The ending of Mark’s gospel is frightening to me.
Women attended the grave of Jesus, only to find him gone. An angelic being told them that Jesus was en route to Galilee.
The women left the grave, in the words of the gospel, afraid. At once, the women realized the gravity of such an event.
The resurrection of Jesus, and the promise of the resurrection for humanity, is a controversial idea. In one year, the amount of people who believe in Jesus’ resurrection dropped 13%, from 77% to 64%. Other statistics state that only 75% of those who describe themselves as “born again” believe in the resurrection of Jesus.
I tend to think it’s a threatening, for one reason. Imagine, for a moment, standing fully in the presence of the God of all, without harm. Whatever you believe about God — whether Creator or Provider or Protector — to stand in his Presence without harm is an incredible thought.
Which is why the resurrection threatens us. It speaks to our own arrogance. The message of the resurrection is that we, now, are incomplete, regardless of personal success. The resurrection confronts our own immaturity, this side of death, and that, I think, is why we have difficulty accepting it at face value.
This post, the next in a succession of comments over the New Testament book of Acts, makes us confront the resurrection, through the eyes of those who believe it, and those who are threatened by it.
What began as a time for evening prayer for Peter and John became an epic confrontation between those who were to be the true “rulers of the twelve tribes of Israel”: the apostles … or the Sanhedrin.
Peter invoked the ire of the current leadership, not because a man had been healed, but because Peter taught that because of Jesus, resurrection from the realm of the dead is a certainty. Peter didn’t try to persuade this group that Jesus’ resurrection really happened. Instead, he told them that Jesus’ resurrection guarantees a future resurrection for everyone. The Sadducees, who were there, wanted none of that – they refused to believe in the resurrection, historically, because the Torah said nothing about the resurrection. So they could never buy the idea that the Messiah of Israel had died, only to come back to life.
It’s easy to see why such teaching, and the healing of the lame man, made Peter and John viable threats, though – the people believed the apostles instead of the Jewish religious leaders. So, in an effort to damage the credibility of the two apostles, the religious leaders imprisoned Peter and John.
Their plan backfired.
The imprisonment of the two apostles was the catalyst for yet another miraculous growth, with 5,000 men counted as believers in resurrection.
But the Sanhedrin was not content. The following day, Peter and John were forced into a hearing before the Jerusalem leadership (apparently the same group that sentenced Jesus to death), where the apostles were questioned about the power that allowed them to heal the former lame man. Peter, though, saw it as a moment to share the gospel with the seditious group who killed his rabbi.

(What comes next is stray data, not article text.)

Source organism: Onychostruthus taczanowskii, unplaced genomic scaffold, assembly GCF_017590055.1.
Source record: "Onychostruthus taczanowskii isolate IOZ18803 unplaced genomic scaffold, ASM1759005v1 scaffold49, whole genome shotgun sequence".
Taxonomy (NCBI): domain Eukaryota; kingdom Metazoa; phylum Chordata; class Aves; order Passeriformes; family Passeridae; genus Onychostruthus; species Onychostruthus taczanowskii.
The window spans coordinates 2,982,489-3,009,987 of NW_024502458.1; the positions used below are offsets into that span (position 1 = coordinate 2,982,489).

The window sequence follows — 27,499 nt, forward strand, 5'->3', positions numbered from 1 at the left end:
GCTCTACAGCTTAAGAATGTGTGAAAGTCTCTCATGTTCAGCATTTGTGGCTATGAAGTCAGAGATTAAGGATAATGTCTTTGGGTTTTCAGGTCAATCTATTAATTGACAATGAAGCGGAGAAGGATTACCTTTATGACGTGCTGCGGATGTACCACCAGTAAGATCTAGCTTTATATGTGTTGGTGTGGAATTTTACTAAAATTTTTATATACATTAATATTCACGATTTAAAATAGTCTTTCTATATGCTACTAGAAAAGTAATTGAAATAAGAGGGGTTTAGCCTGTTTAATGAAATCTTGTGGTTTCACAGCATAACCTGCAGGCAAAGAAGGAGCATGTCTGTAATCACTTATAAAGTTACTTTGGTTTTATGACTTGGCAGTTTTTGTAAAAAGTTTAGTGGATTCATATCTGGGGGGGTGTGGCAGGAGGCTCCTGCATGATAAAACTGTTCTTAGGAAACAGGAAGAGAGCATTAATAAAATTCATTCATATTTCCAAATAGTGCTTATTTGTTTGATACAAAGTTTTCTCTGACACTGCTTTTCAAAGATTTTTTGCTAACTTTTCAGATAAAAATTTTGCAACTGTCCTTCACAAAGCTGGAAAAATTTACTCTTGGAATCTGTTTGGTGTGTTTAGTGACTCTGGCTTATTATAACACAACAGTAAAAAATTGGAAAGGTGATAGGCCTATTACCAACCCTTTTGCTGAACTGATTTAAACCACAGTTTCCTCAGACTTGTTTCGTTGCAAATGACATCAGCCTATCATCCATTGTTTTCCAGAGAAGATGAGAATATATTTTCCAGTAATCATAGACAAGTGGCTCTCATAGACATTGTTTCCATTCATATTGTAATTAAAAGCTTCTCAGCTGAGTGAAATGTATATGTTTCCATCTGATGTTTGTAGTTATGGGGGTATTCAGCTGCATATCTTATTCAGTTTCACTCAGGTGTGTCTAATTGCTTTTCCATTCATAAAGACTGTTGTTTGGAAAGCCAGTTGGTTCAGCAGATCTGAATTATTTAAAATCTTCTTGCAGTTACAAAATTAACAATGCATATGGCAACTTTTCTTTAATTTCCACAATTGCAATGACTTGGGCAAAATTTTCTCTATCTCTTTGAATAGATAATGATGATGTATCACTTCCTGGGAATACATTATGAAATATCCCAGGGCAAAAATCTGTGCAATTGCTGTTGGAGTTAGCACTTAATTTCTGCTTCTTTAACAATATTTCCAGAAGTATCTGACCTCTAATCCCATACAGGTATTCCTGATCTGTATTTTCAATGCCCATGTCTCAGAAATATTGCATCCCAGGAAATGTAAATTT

So filled with the Holy Spirit, Peter addressed the skeptical group. His words were few, but powerful. He proclaimed the resurrection of Jesus, and that it was Jesus’ name which provided the power to heal the man.¹
Perhaps the most startling teaching Peter shared, though, was that salvation can only be found in the name of Jesus. This is the first time the word salvation appears in Acts and it appears, not in the context of thousands of people calling on the name of Jesus and being baptized in his name, but rather it appears in the context of a lame man being healed. That’s important. The man’s healing, after all, was the point of Peter’s and John’s questioning. So salvation, at least here, must mean more than perhaps what we’ve believed, what we’ve learned, or maybe even what we’ve been taught. In this context, salvation means the total restoration of a person from every kind of brokenness and stigmatization – physical, spiritual, political, moral, and even eschatological. (That’s a pretty big word which really means an understanding of what happens after death.) The lame man’s physical condition prohibited him from enjoying full rights in any of those categories. But once healed, he was fully accepted in every category, and could now function, without reservation, in the social realm of the Jewish culture. In fact, according to Luke, every division on planet earth was controlled by the devil. Jesus, and the power of his name, erases such divisions, however they appear, and saves people from separation. This, in Luke’s world, was the meaning of the word salvation.
So, for Peter and John, the lame man found salvation, not simply healing, in the name of Jesus. His entire life was restored back to its original intention, an intention broken by his inability to physically walk, itself a result of sin in the world.